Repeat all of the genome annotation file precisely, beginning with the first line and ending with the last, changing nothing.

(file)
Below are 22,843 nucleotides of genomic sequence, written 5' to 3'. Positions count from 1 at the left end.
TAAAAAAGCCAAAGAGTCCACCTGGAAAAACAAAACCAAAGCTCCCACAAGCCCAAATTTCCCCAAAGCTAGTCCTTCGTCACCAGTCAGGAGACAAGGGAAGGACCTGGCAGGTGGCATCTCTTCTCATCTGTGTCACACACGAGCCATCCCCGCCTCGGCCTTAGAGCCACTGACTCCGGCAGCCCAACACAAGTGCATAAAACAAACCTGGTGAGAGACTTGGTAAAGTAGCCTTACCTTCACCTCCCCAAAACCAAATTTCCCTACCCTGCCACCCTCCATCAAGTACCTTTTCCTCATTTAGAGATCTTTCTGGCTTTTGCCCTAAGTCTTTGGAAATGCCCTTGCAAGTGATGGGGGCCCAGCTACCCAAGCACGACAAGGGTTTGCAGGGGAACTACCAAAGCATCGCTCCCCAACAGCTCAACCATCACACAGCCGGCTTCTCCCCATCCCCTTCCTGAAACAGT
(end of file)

Below are 22,843 nucleotides of genomic sequence, written 5' to 3'. Positions count from 1 at the left end.
TAAAAAAGCCAAAGAGTCCACCTGGAAAAACAAAACCAAAGCTCCCACAAGCCCAAATTTCCCCAAAGCTAGTCCTTCGTCACCAGTCAGGAGACAAGGGAAGGACCTGGCAGGTGGCATCTCTTCTCATCTGTGTCACACACGAGCCATCCCCGCCTCGGCCTTAGAGCCACTGACTCCGGCAGCCCAACACAAGTGCATAAAACAAACCTGGTGAGAGACTTGGTAAAGTAGCCTTACCTTCACCTCCCCAAAACCAAATTTCCCTACCCTGCCACCCTCCATCAAGTACCTTTTCCTCATTTAGAGATCTTTCTGGCTTTTGCCCTAAGTCTTTGGAAATGCCCTTGCAAGTGATGGGGGCCCAGCTACCCAAGCACGACAAGGGTTTGCAGGGGAACTACCAAAGCATCGCTCCCCAACAGCTCAACCATCACACAGCCGGCTTCTCCCCATCCCCTTCCTGAAACAGT